. "11 Implementation and Dissemination of Prevention Programs." Preventing Mental, Emotional, and Behavioral Disorders Among Young People: Progress and Possibilities. Washington, DC: The National Academies Press, 2009.
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Preventing Mental, Emotional, and Behavioral Disorders Among Young People: Progress and Possibilities
to involve the community in every aspect of a prevention trial (LaFromboise and Lewis, 2008; LaFromboise, 1996; Madison, McKay, et al., 2000; McCormick, McKay, et al., 2000; Baptiste, Blachman, et al., 2007; Bell, Bhana, et al., 2007; McKay, Hibbert, et al., 2007; Pinto, McKay, et al., 2007). However, developing and maintaining community involvement throughout all stages of program implementation present considerable challenges, as discussed below.
Community-driven implementation builds heavily on the decision making of community leaders, often in partnership with researchers, with a focus on improving the community relevance and sustainability of a program. Implementation is guided by a community-driven agenda and staged implementation of a prevention program, in some cases including development, implementation, and testing of a locally developed intervention. Evidence-based programs or principles are often introduced by research partners relatively late in the process. Built on the community-based participatory research approach, an agenda for community action is developed through a cooperative process with community members and multiple community constituencies. The involvement of researchers in identifying priorities may be quite limited or very involved (Minkler, 2004), but it always focuses on community leadership and establishment of an organizational structure for building and sustaining one or more interventions (Baptiste, Blachman, et al., 2007). In many minority communities, there is a history of mistrust of outsiders, government agencies, or researchers in particular (Thomas and Quinn, 1991), which influences the degree to which researchers are involved in decision making (McKay, Hibbert, et al., 2007).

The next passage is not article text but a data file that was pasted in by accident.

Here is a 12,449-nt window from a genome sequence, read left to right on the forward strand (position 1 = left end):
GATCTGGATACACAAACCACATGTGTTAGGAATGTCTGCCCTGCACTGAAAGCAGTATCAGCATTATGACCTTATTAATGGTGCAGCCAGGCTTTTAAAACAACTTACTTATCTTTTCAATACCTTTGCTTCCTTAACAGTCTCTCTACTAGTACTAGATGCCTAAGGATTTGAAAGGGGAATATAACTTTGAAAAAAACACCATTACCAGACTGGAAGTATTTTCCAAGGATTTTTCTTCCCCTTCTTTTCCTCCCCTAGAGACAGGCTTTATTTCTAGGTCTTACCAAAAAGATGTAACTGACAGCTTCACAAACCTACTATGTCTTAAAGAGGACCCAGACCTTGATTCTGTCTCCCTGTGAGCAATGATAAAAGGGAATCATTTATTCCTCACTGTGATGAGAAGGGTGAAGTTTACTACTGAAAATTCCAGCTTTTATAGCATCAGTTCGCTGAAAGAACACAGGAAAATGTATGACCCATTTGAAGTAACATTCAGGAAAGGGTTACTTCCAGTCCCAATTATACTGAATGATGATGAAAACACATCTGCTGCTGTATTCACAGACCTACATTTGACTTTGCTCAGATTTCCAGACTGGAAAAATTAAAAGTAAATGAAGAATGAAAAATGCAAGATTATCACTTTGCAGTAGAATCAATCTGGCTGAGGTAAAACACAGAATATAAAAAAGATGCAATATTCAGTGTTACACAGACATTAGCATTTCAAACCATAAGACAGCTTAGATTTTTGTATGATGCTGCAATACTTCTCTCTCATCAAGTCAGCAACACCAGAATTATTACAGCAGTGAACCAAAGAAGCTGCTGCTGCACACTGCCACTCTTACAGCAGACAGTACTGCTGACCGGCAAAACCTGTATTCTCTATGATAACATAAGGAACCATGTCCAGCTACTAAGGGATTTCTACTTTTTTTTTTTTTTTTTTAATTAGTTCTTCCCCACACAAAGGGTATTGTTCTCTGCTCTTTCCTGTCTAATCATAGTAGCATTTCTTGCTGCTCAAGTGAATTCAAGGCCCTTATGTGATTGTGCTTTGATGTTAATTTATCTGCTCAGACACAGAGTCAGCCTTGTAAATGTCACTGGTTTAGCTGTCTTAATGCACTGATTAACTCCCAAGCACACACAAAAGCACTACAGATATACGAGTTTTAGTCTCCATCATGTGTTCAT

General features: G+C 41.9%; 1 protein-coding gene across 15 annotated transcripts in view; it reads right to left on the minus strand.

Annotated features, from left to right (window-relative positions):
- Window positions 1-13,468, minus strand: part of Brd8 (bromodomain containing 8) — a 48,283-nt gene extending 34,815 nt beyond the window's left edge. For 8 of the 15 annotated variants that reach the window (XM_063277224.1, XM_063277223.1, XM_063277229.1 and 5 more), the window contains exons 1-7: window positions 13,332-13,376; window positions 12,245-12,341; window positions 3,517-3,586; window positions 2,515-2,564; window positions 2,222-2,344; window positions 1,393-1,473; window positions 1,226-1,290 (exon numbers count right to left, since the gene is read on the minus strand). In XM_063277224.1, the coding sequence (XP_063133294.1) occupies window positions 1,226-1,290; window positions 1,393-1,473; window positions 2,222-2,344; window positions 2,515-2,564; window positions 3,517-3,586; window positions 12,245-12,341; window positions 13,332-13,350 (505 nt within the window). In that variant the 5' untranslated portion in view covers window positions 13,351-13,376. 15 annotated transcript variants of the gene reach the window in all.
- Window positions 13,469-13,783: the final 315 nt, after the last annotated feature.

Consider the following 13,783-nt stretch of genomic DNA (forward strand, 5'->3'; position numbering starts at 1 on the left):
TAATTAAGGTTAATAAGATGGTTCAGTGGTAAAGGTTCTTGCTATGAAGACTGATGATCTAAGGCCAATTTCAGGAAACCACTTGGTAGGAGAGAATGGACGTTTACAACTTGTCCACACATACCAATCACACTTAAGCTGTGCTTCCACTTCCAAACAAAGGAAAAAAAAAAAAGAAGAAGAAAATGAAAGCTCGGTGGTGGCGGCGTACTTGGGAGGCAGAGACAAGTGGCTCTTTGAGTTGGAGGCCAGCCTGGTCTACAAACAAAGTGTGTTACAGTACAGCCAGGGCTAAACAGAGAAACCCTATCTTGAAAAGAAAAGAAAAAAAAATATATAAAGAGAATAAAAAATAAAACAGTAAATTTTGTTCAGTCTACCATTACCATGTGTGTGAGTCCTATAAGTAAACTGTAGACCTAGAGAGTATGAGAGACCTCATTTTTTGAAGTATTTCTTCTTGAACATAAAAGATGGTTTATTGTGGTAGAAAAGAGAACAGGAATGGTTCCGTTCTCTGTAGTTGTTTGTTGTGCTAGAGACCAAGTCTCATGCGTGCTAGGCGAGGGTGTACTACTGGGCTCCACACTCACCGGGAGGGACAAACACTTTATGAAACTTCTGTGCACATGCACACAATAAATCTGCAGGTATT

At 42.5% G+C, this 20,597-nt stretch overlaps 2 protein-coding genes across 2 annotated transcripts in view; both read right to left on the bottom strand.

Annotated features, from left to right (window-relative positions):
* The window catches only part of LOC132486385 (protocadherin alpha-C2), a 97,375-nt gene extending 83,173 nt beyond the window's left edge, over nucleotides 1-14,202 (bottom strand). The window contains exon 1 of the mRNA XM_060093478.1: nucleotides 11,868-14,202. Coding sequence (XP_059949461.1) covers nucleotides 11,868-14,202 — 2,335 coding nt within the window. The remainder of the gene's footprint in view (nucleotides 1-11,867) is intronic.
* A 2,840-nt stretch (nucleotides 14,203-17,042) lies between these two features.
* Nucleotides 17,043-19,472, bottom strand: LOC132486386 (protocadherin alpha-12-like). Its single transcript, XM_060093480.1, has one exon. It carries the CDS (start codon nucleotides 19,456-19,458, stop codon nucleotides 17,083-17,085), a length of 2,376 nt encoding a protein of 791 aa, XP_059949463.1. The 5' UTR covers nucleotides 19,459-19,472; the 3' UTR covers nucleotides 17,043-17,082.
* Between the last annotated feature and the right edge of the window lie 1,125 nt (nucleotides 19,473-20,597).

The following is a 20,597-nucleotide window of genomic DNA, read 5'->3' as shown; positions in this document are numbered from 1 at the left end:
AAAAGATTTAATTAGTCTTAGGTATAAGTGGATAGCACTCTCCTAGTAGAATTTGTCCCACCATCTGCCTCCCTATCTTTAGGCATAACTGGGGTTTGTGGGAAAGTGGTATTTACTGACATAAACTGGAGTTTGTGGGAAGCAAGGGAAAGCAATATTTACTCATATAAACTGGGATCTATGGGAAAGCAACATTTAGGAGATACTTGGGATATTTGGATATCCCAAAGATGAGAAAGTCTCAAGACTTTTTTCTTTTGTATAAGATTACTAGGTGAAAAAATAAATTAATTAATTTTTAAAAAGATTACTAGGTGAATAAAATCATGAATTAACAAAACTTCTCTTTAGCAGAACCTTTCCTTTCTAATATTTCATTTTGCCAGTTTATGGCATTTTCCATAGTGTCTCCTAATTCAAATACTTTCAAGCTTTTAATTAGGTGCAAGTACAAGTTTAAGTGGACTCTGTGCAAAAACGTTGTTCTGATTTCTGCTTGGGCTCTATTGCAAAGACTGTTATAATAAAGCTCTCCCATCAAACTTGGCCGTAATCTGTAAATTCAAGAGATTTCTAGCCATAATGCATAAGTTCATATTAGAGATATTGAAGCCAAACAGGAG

The traditions of research, including reliance on planned research designs, multiple assessments, and legal consent documents, are often viewed negatively by communities. Thus, researchers may begin as outside advisers who listen to the goals and needs of communities, with a partnership in the decision-making processes evolving over time. The wealth of practical experience and wisdom in community-based organizations may offer opportunities for communities to establish an empirical basis for interventions with strong community support through community–research partnerships. Collaborations with key community constituents can (1) enhance the relevance of research questions, (2) help develop research procedures that are acceptable to potential community participants from diverse cultures, (3) address challenges to conducting community-based research, (4) maximize the usefulness of research findings, and (5) foster the development of community-based resources to sustain prevention funding beyond grant funding (Israel, Schulz, et al., 1998; Institute of